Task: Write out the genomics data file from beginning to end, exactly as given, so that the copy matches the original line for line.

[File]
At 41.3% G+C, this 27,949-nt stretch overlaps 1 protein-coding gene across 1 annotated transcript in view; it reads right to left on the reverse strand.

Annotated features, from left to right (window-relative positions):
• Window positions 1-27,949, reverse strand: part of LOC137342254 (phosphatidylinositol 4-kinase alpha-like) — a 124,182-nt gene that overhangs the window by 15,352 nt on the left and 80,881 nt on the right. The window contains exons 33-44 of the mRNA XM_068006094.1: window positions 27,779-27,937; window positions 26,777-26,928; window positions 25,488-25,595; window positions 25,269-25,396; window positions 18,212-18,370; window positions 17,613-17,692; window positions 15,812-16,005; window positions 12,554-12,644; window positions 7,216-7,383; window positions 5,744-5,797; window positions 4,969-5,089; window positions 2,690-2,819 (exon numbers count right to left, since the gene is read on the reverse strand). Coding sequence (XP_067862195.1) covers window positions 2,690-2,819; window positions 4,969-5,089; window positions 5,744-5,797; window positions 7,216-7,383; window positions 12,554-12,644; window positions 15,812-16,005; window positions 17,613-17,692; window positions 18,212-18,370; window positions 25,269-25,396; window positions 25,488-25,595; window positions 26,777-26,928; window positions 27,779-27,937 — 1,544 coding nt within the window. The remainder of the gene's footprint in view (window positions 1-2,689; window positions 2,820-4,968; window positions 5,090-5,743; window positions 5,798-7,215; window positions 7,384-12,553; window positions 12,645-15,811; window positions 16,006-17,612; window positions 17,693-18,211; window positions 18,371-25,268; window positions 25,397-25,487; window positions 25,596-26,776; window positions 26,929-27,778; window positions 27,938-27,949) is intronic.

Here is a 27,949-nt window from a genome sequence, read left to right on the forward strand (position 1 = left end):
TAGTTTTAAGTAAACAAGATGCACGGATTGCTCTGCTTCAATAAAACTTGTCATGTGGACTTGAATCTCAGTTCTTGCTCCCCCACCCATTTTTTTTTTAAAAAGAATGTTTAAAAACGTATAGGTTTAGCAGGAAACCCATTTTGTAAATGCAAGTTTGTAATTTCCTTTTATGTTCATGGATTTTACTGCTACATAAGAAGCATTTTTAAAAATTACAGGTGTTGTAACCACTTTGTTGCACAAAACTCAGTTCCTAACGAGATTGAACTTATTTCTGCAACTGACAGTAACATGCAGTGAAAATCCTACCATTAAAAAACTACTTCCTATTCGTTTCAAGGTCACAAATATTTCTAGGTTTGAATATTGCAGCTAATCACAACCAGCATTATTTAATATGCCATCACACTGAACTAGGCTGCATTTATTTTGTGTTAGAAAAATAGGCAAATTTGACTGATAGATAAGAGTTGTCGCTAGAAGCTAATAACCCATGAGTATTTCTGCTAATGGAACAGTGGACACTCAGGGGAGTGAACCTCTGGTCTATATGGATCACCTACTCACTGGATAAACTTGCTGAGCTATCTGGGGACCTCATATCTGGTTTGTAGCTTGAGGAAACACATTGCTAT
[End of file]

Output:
At 41.3% G+C, this 27,949-nt stretch overlaps 1 protein-coding gene across 1 annotated transcript in view; it reads right to left on the reverse strand.

Annotated features, from left to right (window-relative positions):
• Window positions 1-27,949, reverse strand: part of LOC137342254 (phosphatidylinositol 4-kinase alpha-like) — a 124,182-nt gene that overhangs the window by 15,352 nt on the left and 80,881 nt on the right. The window contains exons 33-44 of the mRNA XM_068006094.1: window positions 27,779-27,937; window positions 26,777-26,928; window positions 25,488-25,595; window positions 25,269-25,396; window positions 18,212-18,370; window positions 17,613-17,692; window positions 15,812-16,005; window positions 12,554-12,644; window positions 7,216-7,383; window positions 5,744-5,797; window positions 4,969-5,089; window positions 2,690-2,819 (exon numbers count right to left, since the gene is read on the reverse strand). Coding sequence (XP_067862195.1) covers window positions 2,690-2,819; window positions 4,969-5,089; window positions 5,744-5,797; window positions 7,216-7,383; window positions 12,554-12,644; window positions 15,812-16,005; window positions 17,613-17,692; window positions 18,212-18,370; window positions 25,269-25,396; window positions 25,488-25,595; window positions 26,777-26,928; window positions 27,779-27,937 — 1,544 coding nt within the window. The remainder of the gene's footprint in view (window positions 1-2,689; window positions 2,820-4,968; window positions 5,090-5,743; window positions 5,798-7,215; window positions 7,384-12,553; window positions 12,645-15,811; window positions 16,006-17,612; window positions 17,693-18,211; window positions 18,371-25,268; window positions 25,397-25,487; window positions 25,596-26,776; window positions 26,929-27,778; window positions 27,938-27,949) is intronic.

Here is a 27,949-nt window from a genome sequence, read left to right on the forward strand (position 1 = left end):
TAGTTTTAAGTAAACAAGATGCACGGATTGCTCTGCTTCAATAAAACTTGTCATGTGGACTTGAATCTCAGTTCTTGCTCCCCCACCCATTTTTTTTTTAAAAAGAATGTTTAAAAACGTATAGGTTTAGCAGGAAACCCATTTTGTAAATGCAAGTTTGTAATTTCCTTTTATGTTCATGGATTTTACTGCTACATAAGAAGCATTTTTAAAAATTACAGGTGTTGTAACCACTTTGTTGCACAAAACTCAGTTCCTAACGAGATTGAACTTATTTCTGCAACTGACAGTAACATGCAGTGAAAATCCTACCATTAAAAAACTACTTCCTATTCGTTTCAAGGTCACAAATATTTCTAGGTTTGAATATTGCAGCTAATCACAACCAGCATTATTTAATATGCCATCACACTGAACTAGGCTGCATTTATTTTGTGTTAGAAAAATAGGCAAATTTGACTGATAGATAAGAGTTGTCGCTAGAAGCTAATAACCCATGAGTATTTCTGCTAATGGAACAGTGGACACTCAGGGGAGTGAACCTCTGGTCTATATGGATCACCTACTCACTGGATAAACTTGCTGAGCTATCTGGGGACCTCATATCTGGTTTGTAGCTTGAGGAAACACATTGCTAT